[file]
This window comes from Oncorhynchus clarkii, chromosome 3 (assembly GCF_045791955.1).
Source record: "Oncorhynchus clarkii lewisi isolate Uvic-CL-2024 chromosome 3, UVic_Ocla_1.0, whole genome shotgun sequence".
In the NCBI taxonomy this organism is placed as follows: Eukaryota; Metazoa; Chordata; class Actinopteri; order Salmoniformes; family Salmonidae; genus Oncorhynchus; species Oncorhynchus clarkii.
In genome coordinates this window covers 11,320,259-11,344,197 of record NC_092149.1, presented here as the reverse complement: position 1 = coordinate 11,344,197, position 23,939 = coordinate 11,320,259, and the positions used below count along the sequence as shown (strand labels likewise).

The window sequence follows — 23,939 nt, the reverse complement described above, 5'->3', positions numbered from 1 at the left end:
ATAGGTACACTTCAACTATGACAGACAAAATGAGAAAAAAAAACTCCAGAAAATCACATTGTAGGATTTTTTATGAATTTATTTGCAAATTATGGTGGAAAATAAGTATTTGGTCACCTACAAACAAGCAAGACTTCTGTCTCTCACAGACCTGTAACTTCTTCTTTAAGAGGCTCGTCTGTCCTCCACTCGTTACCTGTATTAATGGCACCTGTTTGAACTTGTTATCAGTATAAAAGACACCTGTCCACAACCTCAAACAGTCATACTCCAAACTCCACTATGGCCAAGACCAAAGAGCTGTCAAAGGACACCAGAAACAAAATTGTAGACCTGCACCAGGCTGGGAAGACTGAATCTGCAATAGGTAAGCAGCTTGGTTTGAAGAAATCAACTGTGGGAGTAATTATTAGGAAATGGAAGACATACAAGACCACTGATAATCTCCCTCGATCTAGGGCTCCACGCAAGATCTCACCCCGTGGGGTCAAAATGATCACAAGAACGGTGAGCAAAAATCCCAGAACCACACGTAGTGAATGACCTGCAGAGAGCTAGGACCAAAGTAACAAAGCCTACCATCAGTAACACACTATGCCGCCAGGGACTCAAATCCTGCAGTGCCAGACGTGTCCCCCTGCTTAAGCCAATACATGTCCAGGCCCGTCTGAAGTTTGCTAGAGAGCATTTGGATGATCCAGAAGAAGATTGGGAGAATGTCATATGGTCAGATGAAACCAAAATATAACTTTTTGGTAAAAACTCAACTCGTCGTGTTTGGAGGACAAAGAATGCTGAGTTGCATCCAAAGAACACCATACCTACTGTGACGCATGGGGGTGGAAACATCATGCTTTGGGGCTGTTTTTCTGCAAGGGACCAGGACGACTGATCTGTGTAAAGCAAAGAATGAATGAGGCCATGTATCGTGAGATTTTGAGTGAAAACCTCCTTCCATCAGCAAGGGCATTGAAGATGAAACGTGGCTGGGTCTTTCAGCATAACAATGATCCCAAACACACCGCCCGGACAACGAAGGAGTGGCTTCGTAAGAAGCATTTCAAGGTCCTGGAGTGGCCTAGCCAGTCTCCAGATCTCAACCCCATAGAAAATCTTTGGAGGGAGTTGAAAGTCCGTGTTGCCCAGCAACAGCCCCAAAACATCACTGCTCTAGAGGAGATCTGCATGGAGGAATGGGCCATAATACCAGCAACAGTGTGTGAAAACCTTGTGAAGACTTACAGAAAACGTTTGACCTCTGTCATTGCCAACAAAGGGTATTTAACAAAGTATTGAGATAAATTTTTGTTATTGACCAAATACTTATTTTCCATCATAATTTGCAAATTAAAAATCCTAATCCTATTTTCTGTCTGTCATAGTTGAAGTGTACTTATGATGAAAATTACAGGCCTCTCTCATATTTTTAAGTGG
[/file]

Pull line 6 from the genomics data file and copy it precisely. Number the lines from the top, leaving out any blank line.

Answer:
ATAGGTACACTTCAACTATGACAGACAAAATGAGAAAAAAAAACTCCAGAAAATCACATTGTAGGATTTTTTATGAATTTATTTGCAAATTATGGTGGAAAATAAGTATTTGGTCACCTACAAACAAGCAAGACTTCTGTCTCTCACAGACCTGTAACTTCTTCTTTAAGAGGCTCGTCTGTCCTCCACTCGTTACCTGTATTAATGGCACCTGTTTGAACTTGTTATCAGTATAAAAGACACCTGTCCACAACCTCAAACAGTCATACTCCAAACTCCACTATGGCCAAGACCAAAGAGCTGTCAAAGGACACCAGAAACAAAATTGTAGACCTGCACCAGGCTGGGAAGACTGAATCTGCAATAGGTAAGCAGCTTGGTTTGAAGAAATCAACTGTGGGAGTAATTATTAGGAAATGGAAGACATACAAGACCACTGATAATCTCCCTCGATCTAGGGCTCCACGCAAGATCTCACCCCGTGGGGTCAAAATGATCACAAGAACGGTGAGCAAAAATCCCAGAACCACACGTAGTGAATGACCTGCAGAGAGCTAGGACCAAAGTAACAAAGCCTACCATCAGTAACACACTATGCCGCCAGGGACTCAAATCCTGCAGTGCCAGACGTGTCCCCCTGCTTAAGCCAATACATGTCCAGGCCCGTCTGAAGTTTGCTAGAGAGCATTTGGATGATCCAGAAGAAGATTGGGAGAATGTCATATGGTCAGATGAAACCAAAATATAACTTTTTGGTAAAAACTCAACTCGTCGTGTTTGGAGGACAAAGAATGCTGAGTTGCATCCAAAGAACACCATACCTACTGTGACGCATGGGGGTGGAAACATCATGCTTTGGGGCTGTTTTTCTGCAAGGGACCAGGACGACTGATCTGTGTAAAGCAAAGAATGAATGAGGCCATGTATCGTGAGATTTTGAGTGAAAACCTCCTTCCATCAGCAAGGGCATTGAAGATGAAACGTGGCTGGGTCTTTCAGCATAACAATGATCCCAAACACACCGCCCGGACAACGAAGGAGTGGCTTCGTAAGAAGCATTTCAAGGTCCTGGAGTGGCCTAGCCAGTCTCCAGATCTCAACCCCATAGAAAATCTTTGGAGGGAGTTGAAAGTCCGTGTTGCCCAGCAACAGCCCCAAAACATCACTGCTCTAGAGGAGATCTGCATGGAGGAATGGGCCATAATACCAGCAACAGTGTGTGAAAACCTTGTGAAGACTTACAGAAAACGTTTGACCTCTGTCATTGCCAACAAAGGGTATTTAACAAAGTATTGAGATAAATTTTTGTTATTGACCAAATACTTATTTTCCATCATAATTTGCAAATTAAAAATCCTAATCCTATTTTCTGTCTGTCATAGTTGAAGTGTACTTATGATGAAAATTACAGGCCTCTCTCATATTTTTAAGTGG